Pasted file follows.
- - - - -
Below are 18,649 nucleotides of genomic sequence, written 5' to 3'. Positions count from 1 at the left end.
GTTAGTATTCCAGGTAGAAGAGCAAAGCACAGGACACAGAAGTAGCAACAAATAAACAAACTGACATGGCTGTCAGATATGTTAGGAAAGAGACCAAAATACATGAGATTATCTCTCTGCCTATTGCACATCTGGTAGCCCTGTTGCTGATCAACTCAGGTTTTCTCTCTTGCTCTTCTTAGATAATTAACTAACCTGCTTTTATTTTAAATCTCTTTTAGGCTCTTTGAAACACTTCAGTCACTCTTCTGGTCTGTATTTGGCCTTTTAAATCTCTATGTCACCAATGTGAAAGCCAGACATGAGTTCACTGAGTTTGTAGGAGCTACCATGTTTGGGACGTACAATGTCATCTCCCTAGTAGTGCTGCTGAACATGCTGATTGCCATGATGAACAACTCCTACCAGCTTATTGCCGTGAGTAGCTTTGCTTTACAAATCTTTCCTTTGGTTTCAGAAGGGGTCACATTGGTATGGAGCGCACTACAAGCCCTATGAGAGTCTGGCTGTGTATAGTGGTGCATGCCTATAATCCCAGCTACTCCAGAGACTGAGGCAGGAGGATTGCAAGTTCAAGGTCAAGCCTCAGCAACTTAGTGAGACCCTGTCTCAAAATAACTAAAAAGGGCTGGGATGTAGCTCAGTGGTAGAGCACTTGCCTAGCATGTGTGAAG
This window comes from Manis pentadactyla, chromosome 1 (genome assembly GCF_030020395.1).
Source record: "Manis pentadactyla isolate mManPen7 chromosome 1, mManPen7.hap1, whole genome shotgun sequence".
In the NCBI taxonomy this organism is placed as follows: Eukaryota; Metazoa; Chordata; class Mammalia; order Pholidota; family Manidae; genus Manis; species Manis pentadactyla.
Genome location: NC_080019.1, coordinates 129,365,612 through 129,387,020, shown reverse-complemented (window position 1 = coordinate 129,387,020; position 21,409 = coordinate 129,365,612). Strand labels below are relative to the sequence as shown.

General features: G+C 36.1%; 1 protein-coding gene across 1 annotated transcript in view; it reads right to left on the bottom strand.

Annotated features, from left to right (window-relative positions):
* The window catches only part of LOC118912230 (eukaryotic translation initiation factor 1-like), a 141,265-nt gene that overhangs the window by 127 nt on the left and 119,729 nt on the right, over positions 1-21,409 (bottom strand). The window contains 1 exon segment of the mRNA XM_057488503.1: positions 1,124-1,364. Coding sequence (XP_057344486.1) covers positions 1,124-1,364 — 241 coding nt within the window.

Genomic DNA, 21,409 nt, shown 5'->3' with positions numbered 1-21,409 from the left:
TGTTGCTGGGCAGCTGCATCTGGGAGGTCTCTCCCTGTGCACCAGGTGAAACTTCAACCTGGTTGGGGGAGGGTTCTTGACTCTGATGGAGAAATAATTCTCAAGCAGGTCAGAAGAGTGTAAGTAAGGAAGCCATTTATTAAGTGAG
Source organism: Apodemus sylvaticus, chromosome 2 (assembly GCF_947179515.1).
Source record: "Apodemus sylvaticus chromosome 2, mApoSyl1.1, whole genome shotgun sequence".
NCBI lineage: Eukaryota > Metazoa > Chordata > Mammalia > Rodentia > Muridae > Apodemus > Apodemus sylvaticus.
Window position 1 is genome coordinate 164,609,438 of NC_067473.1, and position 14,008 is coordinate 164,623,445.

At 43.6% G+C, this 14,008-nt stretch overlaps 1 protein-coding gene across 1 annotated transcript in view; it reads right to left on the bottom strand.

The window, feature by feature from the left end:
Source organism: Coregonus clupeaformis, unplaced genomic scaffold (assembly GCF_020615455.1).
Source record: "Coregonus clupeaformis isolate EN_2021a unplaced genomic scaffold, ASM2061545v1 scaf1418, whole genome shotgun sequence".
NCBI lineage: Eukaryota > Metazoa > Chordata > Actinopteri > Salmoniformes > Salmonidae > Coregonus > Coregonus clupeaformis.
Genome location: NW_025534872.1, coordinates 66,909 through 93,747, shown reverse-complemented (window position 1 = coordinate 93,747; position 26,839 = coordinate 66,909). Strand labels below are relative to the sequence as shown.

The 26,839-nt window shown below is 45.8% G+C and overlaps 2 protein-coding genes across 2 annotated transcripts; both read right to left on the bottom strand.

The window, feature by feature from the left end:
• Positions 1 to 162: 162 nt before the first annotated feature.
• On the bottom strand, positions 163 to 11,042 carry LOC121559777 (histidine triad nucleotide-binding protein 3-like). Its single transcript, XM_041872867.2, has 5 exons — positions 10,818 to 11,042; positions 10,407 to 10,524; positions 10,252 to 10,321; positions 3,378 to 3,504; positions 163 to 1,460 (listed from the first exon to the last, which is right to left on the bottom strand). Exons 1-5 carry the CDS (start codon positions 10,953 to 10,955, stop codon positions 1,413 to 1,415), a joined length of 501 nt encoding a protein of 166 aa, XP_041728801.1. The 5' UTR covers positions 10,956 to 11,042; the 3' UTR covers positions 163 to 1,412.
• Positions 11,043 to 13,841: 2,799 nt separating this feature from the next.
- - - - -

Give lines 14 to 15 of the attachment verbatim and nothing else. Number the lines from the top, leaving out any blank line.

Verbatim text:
NCBI lineage: Eukaryota > Metazoa > Chordata > Mammalia > Rodentia > Muridae > Apodemus > Apodemus sylvaticus.
Window position 1 is genome coordinate 164,609,438 of NC_067473.1, and position 14,008 is coordinate 164,623,445.